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Research

My research draws from landscape ecology, statistical modeling, and biogeography to understand the determinates of species abundance and diversity through space and time.  I use a combined approach of field studies, ecoinformatics, and analytical models to tease apart the influence of different driving processes on single and multi-species patterns in plants and birds.

Research Foci:

What processes drive patterns of species richness and turnover?

There is a vast number of potentially competing hypotheses for the drivers of species richness and turnover. Many of these hypotheses are likely to be valid at least in some contexts; therefore, I think it is important to develop empirical and analytical frameworks that provide a means to examine the relative importance of various driving processes.

My work in this area has focused on the species-time-area relationship and patterns of distance decay.  I’m also interested in discovering new ways to link patterns of species covariance with ecological theory.

Relevant Publications:

McGlinn, D.J., X. Xiao, and E.P. White. 2013. An empirical comparison of four variants of a universal species-area relationship. PeerJ. 1: e212 open access linkblog post, preprintESA 2013 slides

McGlinn, D.J. and A.H. Hurlbert. 2012. Scale dependence in species turnover reflects variance in species occupancy. Ecology. pdf , appendices

Scheiner, S.M., A. Chiarucci, G.A. Fox, M.R. Helmus, D.J. McGlinn, and M.R. Willig. 2011. The underpinnings of the relationship between space, time, and species richness. Ecological Monographs. 81: 195-213. pdf

McGlinn, D.J. and M.W. Palmer. 2011. Quantifying the influence of environmental texture on the rate of species turnover – evidence from two habitats. Plant Ecology. 212: 495–506. pdf

McGlinn, D.J. and M.W. Palmer. 2010. Spatial structure alters the shape of the unimodal species richness-biomass relationship in a neutral model. Diversity. 2: 550-560. pdf , appendices

McGlinn, D.J. and M.W. Palmer. 2009. Modeling the sampling effect in the species-time-area relationship. Ecology. 90:836-846. pdf , appendices

Quantitative methods in community ecology

My interest in patterns of species richness and turnover has led me to take an increasingly rigorous look at the statistical methods ecologists use to detect patterns and infer processes.  Towards this end I’m interested in how we can best use multivariate statistics and neutral and null models to test theory with data.

Relevant Publications:

Locey, K. and D.J. McGlinnsubmitted. Efficient algorithms for sampling feasible sets of ecological patterns of abundance. Methods in Ecology and Evolution. (preprint & associated python and R packages)

Palmer, M. W. and D.J. McGlinn. in press. Scale detection using semivariograms and autocorrelograms. in S. E. Gergel and M. G. Turner, editors. Learning Landscape Ecology: A Practical Guide to Concepts and Techniques.

McGlinn, D.J., X. Xiao, and E.P. White. 2013. An empirical comparison of four variants of a universal species-area relationship. PeerJ. 1: e212 open access linkblog post, preprintESA 2013 slides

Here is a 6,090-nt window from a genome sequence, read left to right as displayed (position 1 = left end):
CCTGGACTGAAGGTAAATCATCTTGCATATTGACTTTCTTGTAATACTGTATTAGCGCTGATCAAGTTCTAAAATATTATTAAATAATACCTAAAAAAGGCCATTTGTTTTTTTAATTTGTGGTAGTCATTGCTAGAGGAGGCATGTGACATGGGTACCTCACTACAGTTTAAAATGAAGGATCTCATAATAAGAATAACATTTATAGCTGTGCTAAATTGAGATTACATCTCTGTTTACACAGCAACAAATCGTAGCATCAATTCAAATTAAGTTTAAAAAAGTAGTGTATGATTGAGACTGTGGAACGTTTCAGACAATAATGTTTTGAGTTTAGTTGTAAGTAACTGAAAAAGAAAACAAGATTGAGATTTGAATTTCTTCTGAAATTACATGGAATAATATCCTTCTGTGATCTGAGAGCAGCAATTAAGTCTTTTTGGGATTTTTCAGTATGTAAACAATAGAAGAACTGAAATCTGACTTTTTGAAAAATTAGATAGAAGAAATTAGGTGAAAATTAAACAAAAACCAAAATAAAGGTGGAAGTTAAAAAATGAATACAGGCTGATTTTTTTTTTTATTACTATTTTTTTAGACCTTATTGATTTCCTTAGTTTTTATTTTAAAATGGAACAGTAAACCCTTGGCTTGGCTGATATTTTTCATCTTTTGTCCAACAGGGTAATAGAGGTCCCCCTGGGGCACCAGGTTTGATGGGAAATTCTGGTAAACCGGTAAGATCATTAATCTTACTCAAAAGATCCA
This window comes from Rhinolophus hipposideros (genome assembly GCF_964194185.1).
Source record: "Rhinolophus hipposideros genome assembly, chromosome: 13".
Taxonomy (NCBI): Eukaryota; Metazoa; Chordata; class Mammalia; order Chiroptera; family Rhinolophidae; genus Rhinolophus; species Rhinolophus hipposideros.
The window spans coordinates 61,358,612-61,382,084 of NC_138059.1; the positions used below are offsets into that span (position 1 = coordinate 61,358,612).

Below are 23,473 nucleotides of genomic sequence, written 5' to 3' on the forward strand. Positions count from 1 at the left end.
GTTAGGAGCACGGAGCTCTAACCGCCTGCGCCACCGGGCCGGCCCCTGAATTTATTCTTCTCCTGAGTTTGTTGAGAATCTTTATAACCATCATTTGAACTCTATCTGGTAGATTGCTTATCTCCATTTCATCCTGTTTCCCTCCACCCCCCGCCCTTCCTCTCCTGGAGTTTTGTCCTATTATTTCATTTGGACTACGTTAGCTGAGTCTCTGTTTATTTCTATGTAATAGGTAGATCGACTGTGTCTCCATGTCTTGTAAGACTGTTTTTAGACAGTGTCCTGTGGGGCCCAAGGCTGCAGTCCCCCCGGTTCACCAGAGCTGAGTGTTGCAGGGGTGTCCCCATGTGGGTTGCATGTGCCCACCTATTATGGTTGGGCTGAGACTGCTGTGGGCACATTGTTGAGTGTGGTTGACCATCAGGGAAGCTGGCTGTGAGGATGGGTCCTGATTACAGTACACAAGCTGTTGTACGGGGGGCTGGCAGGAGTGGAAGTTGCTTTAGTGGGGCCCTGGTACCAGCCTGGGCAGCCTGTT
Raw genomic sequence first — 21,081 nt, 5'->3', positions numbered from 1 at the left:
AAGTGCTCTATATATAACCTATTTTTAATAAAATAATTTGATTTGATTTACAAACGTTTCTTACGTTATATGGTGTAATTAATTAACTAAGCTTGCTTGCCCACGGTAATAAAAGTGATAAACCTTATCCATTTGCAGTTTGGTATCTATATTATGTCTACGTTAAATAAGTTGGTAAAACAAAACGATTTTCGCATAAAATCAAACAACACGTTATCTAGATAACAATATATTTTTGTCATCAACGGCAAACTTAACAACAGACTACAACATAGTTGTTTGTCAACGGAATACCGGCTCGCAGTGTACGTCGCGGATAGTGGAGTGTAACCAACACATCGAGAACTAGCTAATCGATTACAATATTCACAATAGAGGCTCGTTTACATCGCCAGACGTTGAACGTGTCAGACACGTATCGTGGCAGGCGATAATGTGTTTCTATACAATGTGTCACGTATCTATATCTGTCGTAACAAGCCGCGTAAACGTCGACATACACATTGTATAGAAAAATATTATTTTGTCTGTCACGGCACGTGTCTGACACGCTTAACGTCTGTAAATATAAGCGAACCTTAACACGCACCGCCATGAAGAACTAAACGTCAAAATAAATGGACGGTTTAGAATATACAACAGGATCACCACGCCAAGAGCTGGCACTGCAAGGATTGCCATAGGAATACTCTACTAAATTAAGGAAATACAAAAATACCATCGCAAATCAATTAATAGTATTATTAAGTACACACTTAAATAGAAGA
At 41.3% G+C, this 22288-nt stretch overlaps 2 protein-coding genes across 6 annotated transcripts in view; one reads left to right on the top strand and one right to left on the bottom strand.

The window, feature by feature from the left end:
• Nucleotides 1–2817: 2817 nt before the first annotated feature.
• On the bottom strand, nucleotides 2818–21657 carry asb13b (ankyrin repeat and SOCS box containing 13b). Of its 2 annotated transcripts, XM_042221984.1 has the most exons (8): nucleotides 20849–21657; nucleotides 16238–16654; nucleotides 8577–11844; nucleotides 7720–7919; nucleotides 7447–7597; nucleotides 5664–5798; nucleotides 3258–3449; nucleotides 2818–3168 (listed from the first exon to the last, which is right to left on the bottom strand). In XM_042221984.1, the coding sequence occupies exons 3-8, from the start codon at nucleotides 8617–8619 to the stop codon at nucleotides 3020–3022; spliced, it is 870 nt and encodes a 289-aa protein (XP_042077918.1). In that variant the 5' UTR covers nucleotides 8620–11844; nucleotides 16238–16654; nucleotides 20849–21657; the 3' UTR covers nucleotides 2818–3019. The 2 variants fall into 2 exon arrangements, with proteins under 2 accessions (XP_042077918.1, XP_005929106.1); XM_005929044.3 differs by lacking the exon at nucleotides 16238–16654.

Palmer, M.W., D.J. McGlinn, and J.F. Fridley. 2008. Artifacts and artifictions in biodiversity research. Folia Geobotanica. 43:245-257. pdf

Palmer, M.W., D.J. McGlinn, L. Westerberg, and P. Milberg. 2008. Indices for detecting changes in species composition: some simplifications. Ecology. 89:1769-1771. pdf, appendices

Disturbance as a driver of community composition and as a tool for process-based restoration

Historical processes, such as past disturbances, can have strong impacts on the structure and composition of our ecosystems.  Additionally, restoration ecologists have been increasingly interested in using disturbance such as a prescribed fire and mowing to manage and restore ecosystems.  Much of this work rests upon the Natural Variability Hypothesis which asserts that the diversity and health of natural systems can be improved through the usage of heterogeneous management regimes.

Thus far I’ve been interested in documenting the response of both plants and birds to disturbances (e.g., prescribed fire, tornado damage) as well as attempting to understand the importance of these responses within the context of restoration ecology.

Relevant Publications:

McGlinn, D.J., P.J. Earls, and M.W. Palmer. in prep. The influence of variation in fire and grazing species relative to inherent landscape heterogeneity on the vegetation of a tallgrass prairie.

McGlinn, D.J., R.J. Churchill, and M.W. Palmer. 2010. Effects of a tornado on a Cross Timbers bird community. The Southwestern Naturalist. 55: 460-466. pdf

Conservation of diversity

I’m interested in developing the application side of my theoretical research for the conservation of diversity.  Specifically, I’m interested in the implications of patterns of species turnover and source-sink dynamics for optimal reserve and predicting the effects of climate change.  Although I am not currently actively perusing these lines of research, I’m interested in collaborations that may lead me towards addressing these issues.

Relevant Publications:

Applequist, W.L., D. J. McGlinn, M. Miller, Q.G. Long, and J.S. Miller. 2007. How well do herbarium data predict the location of present populations? A test using Echinacea species in Missouri. Biodiversity and Conservation. 16:1397-1407. pdf

 

 

McGlinn, D.J. and M.W. Palmer. Spatial structure alters the shape of the unimodal species richness-biomass relationship in a neutral model. Diversity.